Every team videos their own batters, and can see the other team’s signs. They can also surmise from managers on field, when they give signals. There are too many facets of the game that point to what a team is trying to do, than to rely on an electronic system that can easily be foiled by misinformation. Having lost every home game in the World Series, there doesn’t seem to be evidence there’s even an advantage to such a tactic.

    It is plausibly deniable that when Goldstein sent an email saying to go video the other team’s signs, it was only to know what they were, not to use the device in realtime.

    I believe there was a concerted coup to take down the Astros in the media, because we represent a power shift away from major media markets. News outlets have been given license to use hyperbole and make misguided accusations, and no “judge” is allowing our objections. Nobody has even written an article which describes how the team was demonized and unfairly scrutinized on the eve of the World Series. It’s not even remotely curious to the public?

    I hope we are a juggernaut on a mission next year.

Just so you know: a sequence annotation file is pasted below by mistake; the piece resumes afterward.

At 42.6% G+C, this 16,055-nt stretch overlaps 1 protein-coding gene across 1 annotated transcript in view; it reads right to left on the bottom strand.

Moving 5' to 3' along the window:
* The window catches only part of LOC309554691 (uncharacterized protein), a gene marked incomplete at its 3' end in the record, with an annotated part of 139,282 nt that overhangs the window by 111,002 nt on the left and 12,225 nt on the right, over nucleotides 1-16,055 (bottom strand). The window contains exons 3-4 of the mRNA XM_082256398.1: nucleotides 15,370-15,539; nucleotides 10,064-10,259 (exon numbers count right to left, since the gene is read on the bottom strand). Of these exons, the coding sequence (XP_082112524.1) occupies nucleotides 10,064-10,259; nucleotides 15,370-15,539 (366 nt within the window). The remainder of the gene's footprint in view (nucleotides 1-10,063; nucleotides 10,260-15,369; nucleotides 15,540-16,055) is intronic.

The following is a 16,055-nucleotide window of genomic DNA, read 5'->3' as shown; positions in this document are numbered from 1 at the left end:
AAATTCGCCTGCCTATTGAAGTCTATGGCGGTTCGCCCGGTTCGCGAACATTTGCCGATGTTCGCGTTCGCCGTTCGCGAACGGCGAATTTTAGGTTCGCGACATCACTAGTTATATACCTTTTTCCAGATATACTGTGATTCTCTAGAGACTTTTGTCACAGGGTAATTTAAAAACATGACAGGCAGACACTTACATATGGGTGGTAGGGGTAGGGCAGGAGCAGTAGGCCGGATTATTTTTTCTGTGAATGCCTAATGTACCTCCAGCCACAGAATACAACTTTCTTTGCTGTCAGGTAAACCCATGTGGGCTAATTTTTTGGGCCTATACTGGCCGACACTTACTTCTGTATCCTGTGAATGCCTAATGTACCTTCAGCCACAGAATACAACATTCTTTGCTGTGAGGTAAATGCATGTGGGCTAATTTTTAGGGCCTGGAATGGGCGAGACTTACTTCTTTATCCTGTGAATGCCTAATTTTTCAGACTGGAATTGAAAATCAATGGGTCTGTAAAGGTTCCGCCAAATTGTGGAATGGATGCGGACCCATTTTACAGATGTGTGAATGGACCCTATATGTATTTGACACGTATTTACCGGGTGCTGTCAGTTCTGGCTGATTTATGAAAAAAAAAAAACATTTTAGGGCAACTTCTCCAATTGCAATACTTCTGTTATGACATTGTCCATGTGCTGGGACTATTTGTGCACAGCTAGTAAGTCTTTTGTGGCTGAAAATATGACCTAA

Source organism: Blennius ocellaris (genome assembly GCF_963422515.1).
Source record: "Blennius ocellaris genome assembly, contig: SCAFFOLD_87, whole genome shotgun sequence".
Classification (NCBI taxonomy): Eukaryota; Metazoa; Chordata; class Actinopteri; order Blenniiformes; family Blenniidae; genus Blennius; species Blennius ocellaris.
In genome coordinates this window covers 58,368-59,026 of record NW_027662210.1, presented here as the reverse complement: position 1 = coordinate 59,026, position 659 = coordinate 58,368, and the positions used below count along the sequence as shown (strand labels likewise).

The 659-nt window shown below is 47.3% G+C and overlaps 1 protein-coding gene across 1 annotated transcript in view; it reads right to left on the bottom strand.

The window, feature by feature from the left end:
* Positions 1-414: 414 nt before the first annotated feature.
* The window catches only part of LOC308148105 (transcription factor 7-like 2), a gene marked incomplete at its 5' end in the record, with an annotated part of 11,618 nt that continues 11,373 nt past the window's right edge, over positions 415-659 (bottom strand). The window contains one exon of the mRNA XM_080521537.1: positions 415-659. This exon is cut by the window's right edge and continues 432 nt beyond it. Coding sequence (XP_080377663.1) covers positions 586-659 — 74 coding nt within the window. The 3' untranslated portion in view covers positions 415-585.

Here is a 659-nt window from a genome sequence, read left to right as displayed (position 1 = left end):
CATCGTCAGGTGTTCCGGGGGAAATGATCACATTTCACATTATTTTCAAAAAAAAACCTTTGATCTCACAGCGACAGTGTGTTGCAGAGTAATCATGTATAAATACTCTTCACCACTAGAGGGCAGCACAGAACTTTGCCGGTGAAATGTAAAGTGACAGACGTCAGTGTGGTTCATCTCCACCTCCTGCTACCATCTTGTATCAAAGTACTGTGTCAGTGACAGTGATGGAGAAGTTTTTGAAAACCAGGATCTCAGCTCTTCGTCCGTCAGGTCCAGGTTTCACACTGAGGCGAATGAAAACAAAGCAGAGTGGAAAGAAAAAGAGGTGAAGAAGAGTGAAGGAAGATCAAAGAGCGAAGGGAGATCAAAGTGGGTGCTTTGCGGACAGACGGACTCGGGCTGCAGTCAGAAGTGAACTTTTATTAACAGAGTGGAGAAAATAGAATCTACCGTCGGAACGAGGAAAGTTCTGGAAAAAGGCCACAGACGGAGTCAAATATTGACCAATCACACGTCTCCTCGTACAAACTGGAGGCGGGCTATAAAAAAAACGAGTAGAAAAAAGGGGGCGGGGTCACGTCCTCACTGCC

As for excitement in the team, since I love our farm system, there’s always something positive on the horizon for me. Trade talks, “the window of opportunity”, Spring Training, all of it.

    Liked by 1 person

    • We’ve been talking the last few days about who, and what package.. latest ideas.

      Reds (Correa with Reddick) for LHP Lodolo, 3B India, and Catcher Stephenson.
      Brewers for Turang and Hader.
      Mets for SS Rosario, SS Mauricio, and Top 10 pitcher (they have 4).
      Braves (Correa with Reddick) for Swanson, Anderson, and Jackson.

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  6. Well, we can move on a bit now. I keep thinking about what value the Astro organization and pitching Coach Strom gave to Cole. If he was still pitching like a Pirate, he might have gotten a Wheeler type deal. Instead, he’s learned how to be the best and most valuable pitcher in the game today after two years working in Houston. He added more than 200 million to his value.

    I’ve let up on my Correa trade requests, but I still think he’ll play when he wants to and only then, at least as long as he’s in Houston. The Mets have crossed my mind. To be fair, Bregman will never replace Carlos at short, but if we get a quality guy willing to play 150 games a year at short or third and a quality starter, then I’m ready to do more than tweak the 2020 version of the Astros.

    Liked by 1 person

  7. Well the signing makes it real and final though looking at what Luhnow was saying at the meetings losing Cole was a reality and a finality long before this no matter how Crane cadged the argument.
    Am I a bad person if I don’t wish for a Cole injury but do wish him to produce like Pirate Cole? Oh throw an injury or two in there – a few more days in purgatory for me is no big deal.